And there’s so much to hear. While there is a distinct lack of city noise such as traffic, honking horns, telephones, buzzers, beepers, car alarms, and (I hope) blaring music, there is no shortage of sound. Sounds of wind, water, birds, and other animals all add to the “music” of the wild. This is the most common reason people go into the woods, to enjoy the sounds of nature and the relative silence that ensues.
4. Stick to pre-arranged plans. If you are hiking with a partner or a group, don’t go off alone without telling someone what you are doing and when you intend to rejoin the group. If you agreed to hike, picnic, or camp in a certain location, don’t make a spur-of-the-moment decision to go off on your own. Your group could get worried or even frantic if you disappear. They could even get hurt or worse if they go looking for you in unfamiliar territory or in the dark.
5. Stay on the trail. Hike on existing trails. They are designed for the high impact of many hikers. Walk single-file so as not to widen it. Wear hiking boots so you can keep on the trail through wet or muddy stretches. Skirting puddles creates additional side trails and unnecessary erosion. Don’t shortcut the switchbacks. They are designed to minimize erosion and ease the ascent and decent in steep sections of the trail. Cutting these corners causes downhill drainage that can quickly erode a trail. When taking a rest break, move off the trail to a hard, rocky area, a non-vegetated place, or a place with durable vegetation, such as dry grass. When able, always do the "rock hop" and stay off all vegetation on the peaks.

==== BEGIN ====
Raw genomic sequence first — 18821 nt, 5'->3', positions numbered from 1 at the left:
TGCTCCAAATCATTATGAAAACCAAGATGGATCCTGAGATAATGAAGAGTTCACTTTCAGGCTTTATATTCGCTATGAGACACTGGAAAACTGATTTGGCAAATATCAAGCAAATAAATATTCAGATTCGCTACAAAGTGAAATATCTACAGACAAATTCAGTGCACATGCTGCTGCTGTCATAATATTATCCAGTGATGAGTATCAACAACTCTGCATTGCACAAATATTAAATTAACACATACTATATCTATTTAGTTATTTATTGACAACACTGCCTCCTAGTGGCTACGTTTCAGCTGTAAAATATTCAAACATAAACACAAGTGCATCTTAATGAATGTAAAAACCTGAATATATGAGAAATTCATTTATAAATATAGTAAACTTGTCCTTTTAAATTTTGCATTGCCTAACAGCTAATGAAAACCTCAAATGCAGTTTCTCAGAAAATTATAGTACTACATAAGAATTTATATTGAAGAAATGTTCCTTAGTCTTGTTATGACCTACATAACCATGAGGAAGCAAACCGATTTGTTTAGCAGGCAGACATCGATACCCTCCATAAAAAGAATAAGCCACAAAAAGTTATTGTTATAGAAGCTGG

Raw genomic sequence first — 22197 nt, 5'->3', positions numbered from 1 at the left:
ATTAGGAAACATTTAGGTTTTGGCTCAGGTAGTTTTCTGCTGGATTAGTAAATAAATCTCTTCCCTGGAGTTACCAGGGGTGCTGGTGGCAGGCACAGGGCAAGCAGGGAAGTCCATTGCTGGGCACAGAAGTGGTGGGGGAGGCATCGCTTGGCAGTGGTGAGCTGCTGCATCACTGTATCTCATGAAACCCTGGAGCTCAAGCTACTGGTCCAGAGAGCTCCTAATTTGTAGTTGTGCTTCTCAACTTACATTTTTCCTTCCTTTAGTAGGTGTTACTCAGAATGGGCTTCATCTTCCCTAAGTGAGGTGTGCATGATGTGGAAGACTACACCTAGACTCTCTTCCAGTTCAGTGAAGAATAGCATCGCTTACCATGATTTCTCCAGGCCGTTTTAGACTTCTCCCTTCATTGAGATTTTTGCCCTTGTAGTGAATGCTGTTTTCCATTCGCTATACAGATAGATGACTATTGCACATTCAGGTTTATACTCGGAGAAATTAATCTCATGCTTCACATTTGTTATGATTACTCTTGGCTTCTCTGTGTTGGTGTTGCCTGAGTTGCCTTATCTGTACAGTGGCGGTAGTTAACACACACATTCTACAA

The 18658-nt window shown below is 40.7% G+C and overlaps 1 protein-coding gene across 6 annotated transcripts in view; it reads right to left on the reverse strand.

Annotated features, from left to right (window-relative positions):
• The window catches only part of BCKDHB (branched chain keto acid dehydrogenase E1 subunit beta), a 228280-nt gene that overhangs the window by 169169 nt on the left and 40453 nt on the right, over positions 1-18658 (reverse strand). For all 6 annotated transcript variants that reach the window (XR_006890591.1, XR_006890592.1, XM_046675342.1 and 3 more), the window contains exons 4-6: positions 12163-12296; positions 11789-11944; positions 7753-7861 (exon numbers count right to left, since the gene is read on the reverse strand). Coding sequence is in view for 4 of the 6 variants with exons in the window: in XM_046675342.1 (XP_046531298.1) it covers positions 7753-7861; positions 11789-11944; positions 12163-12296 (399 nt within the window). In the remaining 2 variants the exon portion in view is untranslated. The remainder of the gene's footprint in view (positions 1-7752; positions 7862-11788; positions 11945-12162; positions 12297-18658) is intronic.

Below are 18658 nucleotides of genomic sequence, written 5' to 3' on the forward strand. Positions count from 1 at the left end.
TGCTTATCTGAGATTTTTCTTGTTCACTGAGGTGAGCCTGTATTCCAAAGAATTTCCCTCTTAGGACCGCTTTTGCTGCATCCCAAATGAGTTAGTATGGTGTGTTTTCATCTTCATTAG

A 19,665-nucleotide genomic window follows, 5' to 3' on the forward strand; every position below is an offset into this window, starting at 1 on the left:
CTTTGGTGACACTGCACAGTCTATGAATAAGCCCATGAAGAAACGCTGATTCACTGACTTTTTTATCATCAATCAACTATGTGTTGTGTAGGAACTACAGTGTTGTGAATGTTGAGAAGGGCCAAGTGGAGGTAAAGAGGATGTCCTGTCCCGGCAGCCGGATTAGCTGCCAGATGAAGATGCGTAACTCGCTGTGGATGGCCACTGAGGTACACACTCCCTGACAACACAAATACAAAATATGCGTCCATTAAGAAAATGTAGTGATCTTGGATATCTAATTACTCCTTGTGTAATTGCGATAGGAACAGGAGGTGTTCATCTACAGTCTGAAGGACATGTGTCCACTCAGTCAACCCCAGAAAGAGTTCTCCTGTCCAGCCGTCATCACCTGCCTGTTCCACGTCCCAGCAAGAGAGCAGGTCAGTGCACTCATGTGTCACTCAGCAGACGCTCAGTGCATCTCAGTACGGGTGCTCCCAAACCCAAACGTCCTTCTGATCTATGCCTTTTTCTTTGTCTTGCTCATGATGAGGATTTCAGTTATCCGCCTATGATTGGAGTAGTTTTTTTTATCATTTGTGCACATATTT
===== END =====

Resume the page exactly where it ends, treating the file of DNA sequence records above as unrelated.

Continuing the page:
6. Share the trail. You have a pace that is natural and comfortable. If people behind you catch up, step aside—typically to the right—and let them pass. While this may seem obvious, you’d be surprised how many hikers choose to speed up instead. The problem is that slower hikers usually can’t maintain the faster pace and must slow down eventually, so faster hikers catch up anyway. Repeating this becomes uncomfortable for everyone, so don’t do it. Also remember those going up have the "right-away" when you're coming down, so step aside and let them pass (and say hello)
7. If you pack it in, pack it out. Whatever you bring in with you take it out with you. Everything. Every time. This is how we leave no trace.
8. Respect the environment and wildlife. Don’t alter the environment to your liking or bring home souvenirs. Allow the next person to see as much of the natural world as you did. It’s exciting to find an arrowhead or deer skull by the trail. Why not leave it there so the next hiker can enjoy the same excitement as you did?
You are in the home of wild animals and birds, so respect their need for undisturbed territory. Disturbing animals can interfere with feeding or breeding behavior. When following an animal for a photo, stay downwind, avoid sudden motions, and don’t charge or give chase. Resist the temptation to feed them. Leaving seeds for birds or breadcrumbs or nuts for squirrels can upset the natural balance of their food chain. Feeding wild animals can make them dependent on human food, which causes big problems, like bears in some areas ripping the doors off cars to get to the people-food inside.